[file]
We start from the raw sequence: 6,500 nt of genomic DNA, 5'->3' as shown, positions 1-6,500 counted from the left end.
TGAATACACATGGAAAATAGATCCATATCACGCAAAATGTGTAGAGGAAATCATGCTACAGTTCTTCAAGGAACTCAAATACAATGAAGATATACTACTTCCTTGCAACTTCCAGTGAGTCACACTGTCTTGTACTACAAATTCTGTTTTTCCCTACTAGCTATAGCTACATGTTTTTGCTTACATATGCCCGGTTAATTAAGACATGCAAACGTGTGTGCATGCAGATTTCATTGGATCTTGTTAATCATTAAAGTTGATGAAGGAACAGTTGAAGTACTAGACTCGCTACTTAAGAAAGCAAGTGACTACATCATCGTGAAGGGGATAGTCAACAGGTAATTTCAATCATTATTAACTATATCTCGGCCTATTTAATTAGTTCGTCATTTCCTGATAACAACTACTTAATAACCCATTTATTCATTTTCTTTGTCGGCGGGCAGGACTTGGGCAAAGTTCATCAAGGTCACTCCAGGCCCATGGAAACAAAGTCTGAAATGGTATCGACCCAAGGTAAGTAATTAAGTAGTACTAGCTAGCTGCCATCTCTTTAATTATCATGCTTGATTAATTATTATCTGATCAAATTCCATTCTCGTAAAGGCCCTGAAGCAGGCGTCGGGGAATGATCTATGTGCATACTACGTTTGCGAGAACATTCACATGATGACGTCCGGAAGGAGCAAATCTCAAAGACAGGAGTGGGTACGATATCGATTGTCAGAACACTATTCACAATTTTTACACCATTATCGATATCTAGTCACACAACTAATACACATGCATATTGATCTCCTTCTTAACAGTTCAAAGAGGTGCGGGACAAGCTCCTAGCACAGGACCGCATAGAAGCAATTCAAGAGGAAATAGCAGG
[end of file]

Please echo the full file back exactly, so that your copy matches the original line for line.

We start from the raw sequence: 6,500 nt of genomic DNA, 5'->3' as shown, positions 1-6,500 counted from the left end.
TGAATACACATGGAAAATAGATCCATATCACGCAAAATGTGTAGAGGAAATCATGCTACAGTTCTTCAAGGAACTCAAATACAATGAAGATATACTACTTCCTTGCAACTTCCAGTGAGTCACACTGTCTTGTACTACAAATTCTGTTTTTCCCTACTAGCTATAGCTACATGTTTTTGCTTACATATGCCCGGTTAATTAAGACATGCAAACGTGTGTGCATGCAGATTTCATTGGATCTTGTTAATCATTAAAGTTGATGAAGGAACAGTTGAAGTACTAGACTCGCTACTTAAGAAAGCAAGTGACTACATCATCGTGAAGGGGATAGTCAACAGGTAATTTCAATCATTATTAACTATATCTCGGCCTATTTAATTAGTTCGTCATTTCCTGATAACAACTACTTAATAACCCATTTATTCATTTTCTTTGTCGGCGGGCAGGACTTGGGCAAAGTTCATCAAGGTCACTCCAGGCCCATGGAAACAAAGTCTGAAATGGTATCGACCCAAGGTAAGTAATTAAGTAGTACTAGCTAGCTGCCATCTCTTTAATTATCATGCTTGATTAATTATTATCTGATCAAATTCCATTCTCGTAAAGGCCCTGAAGCAGGCGTCGGGGAATGATCTATGTGCATACTACGTTTGCGAGAACATTCACATGATGACGTCCGGAAGGAGCAAATCTCAAAGACAGGAGTGGGTACGATATCGATTGTCAGAACACTATTCACAATTTTTACACCATTATCGATATCTAGTCACACAACTAATACACATGCATATTGATCTCCTTCTTAACAGTTCAAAGAGGTGCGGGACAAGCTCCTAGCACAGGACCGCATAGAAGCAATTCAAGAGGAAATAGCAGG